The situation was the opposite 18 years ago when I graduated from Engineering. I was in the 1st Class bracket, but in all my job applications, I mentioned that I expected to get a 2nd Upper. In those days, 2nd Upper was a cool grade. Folks were more relaxed about academic achievement with only the government and Anderson Consulting being really interested in paying more to hire top flight engineering graduates. Those days, lying about expecting a 2nd Upper even turned out to be a good move. After I joined P&G for a year when I found out that some of my colleagues take quite a lot pride about rubbishing 1st Class Honours graduates resumes. But the excuses are always that 1st Class Honours graduates may not have developed as a "whole person" and may have sacrificed their extra curricular activities.

These days grades matter. It's not because universities developed funky titles for their best students.
It's because HR departments need it to justify the expense and there are more students vying for those few professional jobs that guarantee a ticket to the middle class. HR department know where you stand on a percentile basis relative to your peers because it take an intern perhaps an hour to generate a table that maps degree classifications to percentile numbers and subsequently to starting salaries. Kids these days just put CGPA on their LinkedIn to erase all doubt about their quality.

Another words, NTU can't outsmart the industry by simply relabelling their product.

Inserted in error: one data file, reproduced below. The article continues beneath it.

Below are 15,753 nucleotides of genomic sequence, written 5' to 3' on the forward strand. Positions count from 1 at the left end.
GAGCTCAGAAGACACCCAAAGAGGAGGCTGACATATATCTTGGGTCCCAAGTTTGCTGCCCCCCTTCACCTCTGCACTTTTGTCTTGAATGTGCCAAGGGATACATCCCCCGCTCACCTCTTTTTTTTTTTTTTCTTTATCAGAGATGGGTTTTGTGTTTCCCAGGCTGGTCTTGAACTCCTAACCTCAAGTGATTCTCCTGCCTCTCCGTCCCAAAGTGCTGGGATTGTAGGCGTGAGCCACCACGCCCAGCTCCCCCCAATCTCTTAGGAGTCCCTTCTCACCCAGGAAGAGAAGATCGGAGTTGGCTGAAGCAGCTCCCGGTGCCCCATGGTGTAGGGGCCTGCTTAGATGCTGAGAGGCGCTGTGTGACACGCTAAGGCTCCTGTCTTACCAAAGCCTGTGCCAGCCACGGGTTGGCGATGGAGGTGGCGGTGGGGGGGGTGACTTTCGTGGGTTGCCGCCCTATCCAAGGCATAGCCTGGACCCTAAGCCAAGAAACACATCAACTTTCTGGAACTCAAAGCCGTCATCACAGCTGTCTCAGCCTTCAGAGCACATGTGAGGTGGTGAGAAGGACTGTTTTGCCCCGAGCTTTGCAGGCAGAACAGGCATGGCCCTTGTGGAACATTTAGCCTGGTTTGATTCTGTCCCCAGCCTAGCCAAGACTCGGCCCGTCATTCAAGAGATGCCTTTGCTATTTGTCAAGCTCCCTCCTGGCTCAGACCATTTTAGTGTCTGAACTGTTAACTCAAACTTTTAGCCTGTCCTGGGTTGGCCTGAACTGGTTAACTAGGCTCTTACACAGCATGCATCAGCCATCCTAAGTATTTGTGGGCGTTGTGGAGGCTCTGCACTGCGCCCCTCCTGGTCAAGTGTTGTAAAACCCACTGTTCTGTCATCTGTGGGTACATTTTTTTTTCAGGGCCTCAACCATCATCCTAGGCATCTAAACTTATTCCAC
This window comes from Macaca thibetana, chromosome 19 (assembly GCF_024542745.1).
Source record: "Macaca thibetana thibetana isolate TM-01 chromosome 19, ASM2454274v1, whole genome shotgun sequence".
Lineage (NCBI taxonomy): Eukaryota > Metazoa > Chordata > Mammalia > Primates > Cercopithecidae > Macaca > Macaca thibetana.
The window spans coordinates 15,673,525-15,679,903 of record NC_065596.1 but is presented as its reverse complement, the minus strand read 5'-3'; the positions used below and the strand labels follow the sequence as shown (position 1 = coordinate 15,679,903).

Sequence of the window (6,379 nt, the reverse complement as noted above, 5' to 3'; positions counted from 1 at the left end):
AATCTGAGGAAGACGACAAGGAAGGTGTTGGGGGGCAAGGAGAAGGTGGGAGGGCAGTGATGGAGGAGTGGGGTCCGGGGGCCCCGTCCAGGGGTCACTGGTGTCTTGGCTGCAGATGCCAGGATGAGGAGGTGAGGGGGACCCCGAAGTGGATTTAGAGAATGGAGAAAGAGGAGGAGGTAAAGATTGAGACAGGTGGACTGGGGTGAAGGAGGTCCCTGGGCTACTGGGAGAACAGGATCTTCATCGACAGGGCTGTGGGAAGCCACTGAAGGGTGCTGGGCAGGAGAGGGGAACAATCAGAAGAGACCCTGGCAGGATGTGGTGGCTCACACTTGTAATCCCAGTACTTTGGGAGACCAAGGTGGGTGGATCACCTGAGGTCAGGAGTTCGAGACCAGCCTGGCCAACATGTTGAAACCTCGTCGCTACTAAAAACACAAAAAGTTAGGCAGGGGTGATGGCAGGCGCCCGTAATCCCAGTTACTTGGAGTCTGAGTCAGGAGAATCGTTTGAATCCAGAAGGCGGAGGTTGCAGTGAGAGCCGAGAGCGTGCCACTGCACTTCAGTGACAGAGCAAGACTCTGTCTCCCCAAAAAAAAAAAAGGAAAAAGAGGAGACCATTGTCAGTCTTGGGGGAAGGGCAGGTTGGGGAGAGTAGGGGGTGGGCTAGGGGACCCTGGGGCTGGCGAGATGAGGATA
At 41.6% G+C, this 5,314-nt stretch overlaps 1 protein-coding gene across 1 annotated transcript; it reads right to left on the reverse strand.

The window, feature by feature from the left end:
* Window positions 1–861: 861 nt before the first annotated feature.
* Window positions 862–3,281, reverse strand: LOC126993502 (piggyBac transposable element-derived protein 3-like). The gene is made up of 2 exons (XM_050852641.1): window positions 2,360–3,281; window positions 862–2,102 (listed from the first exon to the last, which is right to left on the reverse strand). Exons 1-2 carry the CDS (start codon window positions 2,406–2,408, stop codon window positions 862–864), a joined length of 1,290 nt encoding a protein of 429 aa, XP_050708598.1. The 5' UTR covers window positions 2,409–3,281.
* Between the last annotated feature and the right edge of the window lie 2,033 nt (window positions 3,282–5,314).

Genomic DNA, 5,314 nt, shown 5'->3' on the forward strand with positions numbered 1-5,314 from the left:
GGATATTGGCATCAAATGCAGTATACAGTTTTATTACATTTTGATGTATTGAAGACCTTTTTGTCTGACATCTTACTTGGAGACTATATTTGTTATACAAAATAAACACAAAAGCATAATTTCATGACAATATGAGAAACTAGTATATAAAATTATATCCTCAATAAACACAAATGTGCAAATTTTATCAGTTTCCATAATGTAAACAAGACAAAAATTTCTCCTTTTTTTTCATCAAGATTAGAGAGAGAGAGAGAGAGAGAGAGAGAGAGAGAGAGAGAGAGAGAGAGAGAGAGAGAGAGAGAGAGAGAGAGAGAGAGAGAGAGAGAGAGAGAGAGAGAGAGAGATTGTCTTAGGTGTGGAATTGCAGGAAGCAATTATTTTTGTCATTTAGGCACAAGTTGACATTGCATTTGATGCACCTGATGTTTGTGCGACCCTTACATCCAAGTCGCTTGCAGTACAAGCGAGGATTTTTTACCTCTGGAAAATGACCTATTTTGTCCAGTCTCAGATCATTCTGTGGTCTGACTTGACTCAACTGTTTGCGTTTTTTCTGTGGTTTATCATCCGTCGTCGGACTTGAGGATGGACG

I'm also going to burst a couple of bubbles on this blog :

a) The silly idea that your degree classification only matters for your first job.

This is completely untrue from personal experience. If it only matters for one job, no one would regret getting average grades in university, go ask the middle aged uncles my age. In practice, when you submit your resume, you include your job experience AND YOUR GRADES so your interviewer will look at your candidacy IN TOTALITY.

You might have solid grades but if you did your work in a less inspiring setting, grades can save your career. Like my short 1.5 years stint in Government, you might find yourself in a position with no solid contribution to write about in your resume after you leave (Even my 11 months with NTUC netted me one data centre move). In reality, some work is just BAU (Business As Usual) work. You don't get rewarded when things work, but shit really hits the fan when things fail, so if you have done a perfect job, there's nothing to rave about to your interviewer.

Worse, in many cases, the sexier work is just farmed out to the folks with better grades.

In any case, it is highly dishonest to lie about grades or university being unimportant after your first job.